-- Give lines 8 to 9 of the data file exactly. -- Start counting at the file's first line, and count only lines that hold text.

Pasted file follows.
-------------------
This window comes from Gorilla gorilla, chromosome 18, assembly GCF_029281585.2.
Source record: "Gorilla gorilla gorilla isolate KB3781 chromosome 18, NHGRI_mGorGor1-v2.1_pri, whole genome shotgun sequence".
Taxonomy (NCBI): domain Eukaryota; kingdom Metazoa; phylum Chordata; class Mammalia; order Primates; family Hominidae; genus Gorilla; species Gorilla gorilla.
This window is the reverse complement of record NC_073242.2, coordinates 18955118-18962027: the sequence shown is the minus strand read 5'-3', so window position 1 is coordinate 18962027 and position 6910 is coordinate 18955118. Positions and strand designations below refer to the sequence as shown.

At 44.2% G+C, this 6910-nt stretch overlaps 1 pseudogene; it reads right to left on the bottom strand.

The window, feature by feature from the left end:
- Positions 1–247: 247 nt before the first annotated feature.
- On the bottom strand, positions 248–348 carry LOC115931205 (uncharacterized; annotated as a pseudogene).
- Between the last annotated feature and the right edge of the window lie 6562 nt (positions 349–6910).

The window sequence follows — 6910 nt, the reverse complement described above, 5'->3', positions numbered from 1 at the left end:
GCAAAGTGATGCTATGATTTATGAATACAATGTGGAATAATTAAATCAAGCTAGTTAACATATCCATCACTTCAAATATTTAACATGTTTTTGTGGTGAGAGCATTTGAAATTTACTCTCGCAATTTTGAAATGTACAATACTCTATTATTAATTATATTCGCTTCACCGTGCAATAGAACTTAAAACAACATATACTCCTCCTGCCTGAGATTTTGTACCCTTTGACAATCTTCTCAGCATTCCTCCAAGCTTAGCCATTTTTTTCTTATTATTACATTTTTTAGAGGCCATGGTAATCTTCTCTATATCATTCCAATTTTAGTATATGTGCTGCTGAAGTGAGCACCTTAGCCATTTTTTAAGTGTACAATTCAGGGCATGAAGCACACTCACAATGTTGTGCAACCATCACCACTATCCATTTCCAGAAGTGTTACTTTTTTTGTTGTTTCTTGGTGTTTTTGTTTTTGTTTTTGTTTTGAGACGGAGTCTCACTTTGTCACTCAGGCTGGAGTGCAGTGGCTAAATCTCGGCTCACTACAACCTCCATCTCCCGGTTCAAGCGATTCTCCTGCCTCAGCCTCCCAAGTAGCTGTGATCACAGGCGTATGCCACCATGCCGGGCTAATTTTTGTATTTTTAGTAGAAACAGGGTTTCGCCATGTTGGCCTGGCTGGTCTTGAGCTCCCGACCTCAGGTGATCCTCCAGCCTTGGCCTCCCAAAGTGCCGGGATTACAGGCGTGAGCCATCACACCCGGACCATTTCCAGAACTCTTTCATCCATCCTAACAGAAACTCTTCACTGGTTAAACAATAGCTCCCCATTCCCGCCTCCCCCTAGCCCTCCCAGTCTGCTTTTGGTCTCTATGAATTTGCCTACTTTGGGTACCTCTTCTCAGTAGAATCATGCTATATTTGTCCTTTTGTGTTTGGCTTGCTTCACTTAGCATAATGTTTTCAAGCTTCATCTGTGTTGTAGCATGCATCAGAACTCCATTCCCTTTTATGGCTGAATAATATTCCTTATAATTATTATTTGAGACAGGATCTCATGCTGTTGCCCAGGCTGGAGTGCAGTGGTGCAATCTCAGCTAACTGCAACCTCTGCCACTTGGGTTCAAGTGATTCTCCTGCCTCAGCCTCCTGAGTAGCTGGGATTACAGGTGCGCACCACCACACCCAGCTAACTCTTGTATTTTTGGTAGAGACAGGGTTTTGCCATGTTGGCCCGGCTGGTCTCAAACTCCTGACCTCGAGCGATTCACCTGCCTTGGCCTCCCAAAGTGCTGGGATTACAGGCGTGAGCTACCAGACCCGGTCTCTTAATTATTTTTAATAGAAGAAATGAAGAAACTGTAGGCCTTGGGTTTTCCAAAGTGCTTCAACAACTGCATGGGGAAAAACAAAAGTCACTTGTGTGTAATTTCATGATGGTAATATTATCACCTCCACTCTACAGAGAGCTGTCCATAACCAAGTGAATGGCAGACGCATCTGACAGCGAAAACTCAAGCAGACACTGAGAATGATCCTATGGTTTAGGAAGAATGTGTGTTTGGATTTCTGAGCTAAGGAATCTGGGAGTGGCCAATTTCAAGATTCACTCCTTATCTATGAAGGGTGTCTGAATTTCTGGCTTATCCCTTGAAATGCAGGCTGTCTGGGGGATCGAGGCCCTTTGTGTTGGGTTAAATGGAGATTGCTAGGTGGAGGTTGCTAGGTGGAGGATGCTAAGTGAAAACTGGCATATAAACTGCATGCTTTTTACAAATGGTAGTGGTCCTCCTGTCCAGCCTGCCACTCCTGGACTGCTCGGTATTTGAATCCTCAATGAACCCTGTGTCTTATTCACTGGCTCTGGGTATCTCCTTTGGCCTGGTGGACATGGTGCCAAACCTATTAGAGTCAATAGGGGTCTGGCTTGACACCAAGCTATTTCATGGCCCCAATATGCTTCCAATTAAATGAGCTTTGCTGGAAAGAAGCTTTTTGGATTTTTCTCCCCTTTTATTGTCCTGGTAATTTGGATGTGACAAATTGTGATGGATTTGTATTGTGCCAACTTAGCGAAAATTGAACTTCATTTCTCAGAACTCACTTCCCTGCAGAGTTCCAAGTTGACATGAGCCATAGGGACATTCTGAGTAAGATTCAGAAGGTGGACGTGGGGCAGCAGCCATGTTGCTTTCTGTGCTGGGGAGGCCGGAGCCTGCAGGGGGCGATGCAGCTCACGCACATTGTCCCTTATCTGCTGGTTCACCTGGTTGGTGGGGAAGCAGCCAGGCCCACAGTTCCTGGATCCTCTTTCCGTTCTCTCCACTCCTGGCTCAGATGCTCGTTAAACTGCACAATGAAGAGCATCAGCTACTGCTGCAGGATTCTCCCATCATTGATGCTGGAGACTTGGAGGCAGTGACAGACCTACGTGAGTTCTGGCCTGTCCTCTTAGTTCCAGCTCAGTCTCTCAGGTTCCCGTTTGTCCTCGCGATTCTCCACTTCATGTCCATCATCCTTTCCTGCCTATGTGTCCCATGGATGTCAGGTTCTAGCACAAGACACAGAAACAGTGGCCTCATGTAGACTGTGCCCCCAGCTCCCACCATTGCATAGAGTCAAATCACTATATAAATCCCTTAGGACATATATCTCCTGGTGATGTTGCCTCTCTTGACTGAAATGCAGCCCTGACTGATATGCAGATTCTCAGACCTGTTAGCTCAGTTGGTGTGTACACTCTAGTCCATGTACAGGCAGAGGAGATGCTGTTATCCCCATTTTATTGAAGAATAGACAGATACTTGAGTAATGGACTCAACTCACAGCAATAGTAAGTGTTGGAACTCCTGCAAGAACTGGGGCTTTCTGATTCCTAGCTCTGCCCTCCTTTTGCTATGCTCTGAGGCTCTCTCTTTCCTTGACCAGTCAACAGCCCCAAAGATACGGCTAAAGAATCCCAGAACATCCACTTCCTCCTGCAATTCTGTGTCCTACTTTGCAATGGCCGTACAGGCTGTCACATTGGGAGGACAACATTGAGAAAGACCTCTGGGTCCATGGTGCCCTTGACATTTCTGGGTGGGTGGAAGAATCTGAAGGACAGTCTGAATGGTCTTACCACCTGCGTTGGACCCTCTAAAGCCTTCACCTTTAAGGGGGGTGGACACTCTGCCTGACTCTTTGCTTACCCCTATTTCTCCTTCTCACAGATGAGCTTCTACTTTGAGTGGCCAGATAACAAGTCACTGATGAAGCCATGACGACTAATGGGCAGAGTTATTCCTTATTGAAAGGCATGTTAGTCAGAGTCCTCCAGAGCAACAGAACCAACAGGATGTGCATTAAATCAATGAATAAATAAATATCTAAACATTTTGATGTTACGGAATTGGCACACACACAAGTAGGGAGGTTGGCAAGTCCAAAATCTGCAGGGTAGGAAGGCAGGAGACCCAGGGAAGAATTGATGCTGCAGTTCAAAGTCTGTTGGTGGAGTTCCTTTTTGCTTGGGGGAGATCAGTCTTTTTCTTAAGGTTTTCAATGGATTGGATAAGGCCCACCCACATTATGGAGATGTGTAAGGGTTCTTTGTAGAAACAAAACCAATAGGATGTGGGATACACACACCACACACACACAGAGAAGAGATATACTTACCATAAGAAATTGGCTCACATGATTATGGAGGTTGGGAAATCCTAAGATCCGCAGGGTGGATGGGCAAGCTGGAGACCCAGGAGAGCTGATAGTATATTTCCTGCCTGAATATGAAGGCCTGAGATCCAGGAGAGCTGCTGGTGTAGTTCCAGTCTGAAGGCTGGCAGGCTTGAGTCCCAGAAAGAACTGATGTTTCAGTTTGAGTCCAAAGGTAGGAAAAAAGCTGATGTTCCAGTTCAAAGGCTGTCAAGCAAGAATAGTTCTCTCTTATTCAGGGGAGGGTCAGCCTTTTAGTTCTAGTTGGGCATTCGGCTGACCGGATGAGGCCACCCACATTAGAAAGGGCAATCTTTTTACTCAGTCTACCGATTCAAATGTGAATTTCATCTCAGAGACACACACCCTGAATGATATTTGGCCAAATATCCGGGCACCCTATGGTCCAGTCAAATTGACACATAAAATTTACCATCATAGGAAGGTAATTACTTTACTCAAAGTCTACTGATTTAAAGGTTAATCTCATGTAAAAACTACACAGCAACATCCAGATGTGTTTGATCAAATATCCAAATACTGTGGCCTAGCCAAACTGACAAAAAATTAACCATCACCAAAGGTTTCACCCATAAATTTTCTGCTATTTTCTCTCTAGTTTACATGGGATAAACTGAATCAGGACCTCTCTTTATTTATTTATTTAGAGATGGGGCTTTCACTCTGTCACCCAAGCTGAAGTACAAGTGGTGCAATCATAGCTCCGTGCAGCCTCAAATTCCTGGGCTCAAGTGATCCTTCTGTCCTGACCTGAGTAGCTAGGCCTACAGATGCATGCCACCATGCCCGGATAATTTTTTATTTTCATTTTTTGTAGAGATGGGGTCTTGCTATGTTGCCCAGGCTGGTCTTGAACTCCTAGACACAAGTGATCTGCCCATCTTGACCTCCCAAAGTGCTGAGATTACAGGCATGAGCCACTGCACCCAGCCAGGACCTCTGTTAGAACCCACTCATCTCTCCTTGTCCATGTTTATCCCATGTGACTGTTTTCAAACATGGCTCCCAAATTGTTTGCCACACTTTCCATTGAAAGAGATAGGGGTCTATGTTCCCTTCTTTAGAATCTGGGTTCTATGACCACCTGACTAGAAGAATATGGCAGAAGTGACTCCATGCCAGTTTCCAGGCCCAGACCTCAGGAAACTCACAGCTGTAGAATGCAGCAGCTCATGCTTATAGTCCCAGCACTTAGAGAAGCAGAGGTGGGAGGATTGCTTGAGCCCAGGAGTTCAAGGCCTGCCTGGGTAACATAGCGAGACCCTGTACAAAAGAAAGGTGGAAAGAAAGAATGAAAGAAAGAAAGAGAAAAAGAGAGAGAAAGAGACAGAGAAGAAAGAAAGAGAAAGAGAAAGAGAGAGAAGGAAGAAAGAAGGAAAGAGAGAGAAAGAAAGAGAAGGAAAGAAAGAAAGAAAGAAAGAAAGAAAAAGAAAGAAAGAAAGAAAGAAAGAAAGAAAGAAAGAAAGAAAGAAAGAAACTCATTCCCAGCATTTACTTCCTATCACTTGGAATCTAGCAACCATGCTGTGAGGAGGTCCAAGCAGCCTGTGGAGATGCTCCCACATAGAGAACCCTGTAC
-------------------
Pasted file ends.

- On the bottom strand, positions 248–348 carry LOC115931205 (uncharacterized; annotated as a pseudogene).
- Between the last annotated feature and the right edge of the window lie 6562 nt (positions 349–6910).